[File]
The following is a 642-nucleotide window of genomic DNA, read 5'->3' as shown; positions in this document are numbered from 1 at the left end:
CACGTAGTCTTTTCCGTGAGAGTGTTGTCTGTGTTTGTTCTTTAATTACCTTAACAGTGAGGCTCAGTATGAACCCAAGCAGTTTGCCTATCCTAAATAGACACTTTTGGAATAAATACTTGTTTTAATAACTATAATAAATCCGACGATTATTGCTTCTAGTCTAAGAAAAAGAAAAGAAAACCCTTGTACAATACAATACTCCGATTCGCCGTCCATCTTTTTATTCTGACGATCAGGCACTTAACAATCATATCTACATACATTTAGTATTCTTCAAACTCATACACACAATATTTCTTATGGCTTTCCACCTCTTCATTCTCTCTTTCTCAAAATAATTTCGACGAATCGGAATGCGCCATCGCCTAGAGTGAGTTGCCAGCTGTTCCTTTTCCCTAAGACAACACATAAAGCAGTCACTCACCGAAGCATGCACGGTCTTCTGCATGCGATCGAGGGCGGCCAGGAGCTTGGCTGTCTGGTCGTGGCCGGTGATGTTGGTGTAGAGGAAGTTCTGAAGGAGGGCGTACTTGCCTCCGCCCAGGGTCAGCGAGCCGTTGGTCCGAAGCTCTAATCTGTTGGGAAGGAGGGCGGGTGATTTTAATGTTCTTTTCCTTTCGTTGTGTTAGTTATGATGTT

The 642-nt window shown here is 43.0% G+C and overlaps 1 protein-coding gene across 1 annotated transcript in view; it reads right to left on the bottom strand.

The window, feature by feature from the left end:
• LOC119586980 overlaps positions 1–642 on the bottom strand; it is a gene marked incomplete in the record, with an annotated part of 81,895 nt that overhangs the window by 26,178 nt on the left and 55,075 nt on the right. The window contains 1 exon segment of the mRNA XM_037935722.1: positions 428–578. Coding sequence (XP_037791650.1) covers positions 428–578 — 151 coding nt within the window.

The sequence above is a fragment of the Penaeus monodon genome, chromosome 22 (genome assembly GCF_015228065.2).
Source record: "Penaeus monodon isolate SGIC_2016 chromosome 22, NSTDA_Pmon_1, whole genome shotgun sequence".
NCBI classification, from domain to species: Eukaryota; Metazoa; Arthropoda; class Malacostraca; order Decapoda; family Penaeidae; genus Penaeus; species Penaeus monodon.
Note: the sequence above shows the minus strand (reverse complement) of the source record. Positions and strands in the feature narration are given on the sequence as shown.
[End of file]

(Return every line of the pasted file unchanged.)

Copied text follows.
The following is a 642-nucleotide window of genomic DNA, read 5'->3' as shown; positions in this document are numbered from 1 at the left end:
CACGTAGTCTTTTCCGTGAGAGTGTTGTCTGTGTTTGTTCTTTAATTACCTTAACAGTGAGGCTCAGTATGAACCCAAGCAGTTTGCCTATCCTAAATAGACACTTTTGGAATAAATACTTGTTTTAATAACTATAATAAATCCGACGATTATTGCTTCTAGTCTAAGAAAAAGAAAAGAAAACCCTTGTACAATACAATACTCCGATTCGCCGTCCATCTTTTTATTCTGACGATCAGGCACTTAACAATCATATCTACATACATTTAGTATTCTTCAAACTCATACACACAATATTTCTTATGGCTTTCCACCTCTTCATTCTCTCTTTCTCAAAATAATTTCGACGAATCGGAATGCGCCATCGCCTAGAGTGAGTTGCCAGCTGTTCCTTTTCCCTAAGACAACACATAAAGCAGTCACTCACCGAAGCATGCACGGTCTTCTGCATGCGATCGAGGGCGGCCAGGAGCTTGGCTGTCTGGTCGTGGCCGGTGATGTTGGTGTAGAGGAAGTTCTGAAGGAGGGCGTACTTGCCTCCGCCCAGGGTCAGCGAGCCGTTGGTCCGAAGCTCTAATCTGTTGGGAAGGAGGGCGGGTGATTTTAATGTTCTTTTCCTTTCGTTGTGTTAGTTATGATGTT

The 642-nt window shown here is 43.0% G+C and overlaps 1 protein-coding gene across 1 annotated transcript in view; it reads right to left on the bottom strand.

The window, feature by feature from the left end:
• LOC119586980 overlaps positions 1–642 on the bottom strand; it is a gene marked incomplete in the record, with an annotated part of 81,895 nt that overhangs the window by 26,178 nt on the left and 55,075 nt on the right. The window contains 1 exon segment of the mRNA XM_037935722.1: positions 428–578. Coding sequence (XP_037791650.1) covers positions 428–578 — 151 coding nt within the window.

The sequence above is a fragment of the Penaeus monodon genome, chromosome 22 (genome assembly GCF_015228065.2).
Source record: "Penaeus monodon isolate SGIC_2016 chromosome 22, NSTDA_Pmon_1, whole genome shotgun sequence".
NCBI classification, from domain to species: Eukaryota; Metazoa; Arthropoda; class Malacostraca; order Decapoda; family Penaeidae; genus Penaeus; species Penaeus monodon.
Note: the sequence above shows the minus strand (reverse complement) of the source record. Positions and strands in the feature narration are given on the sequence as shown.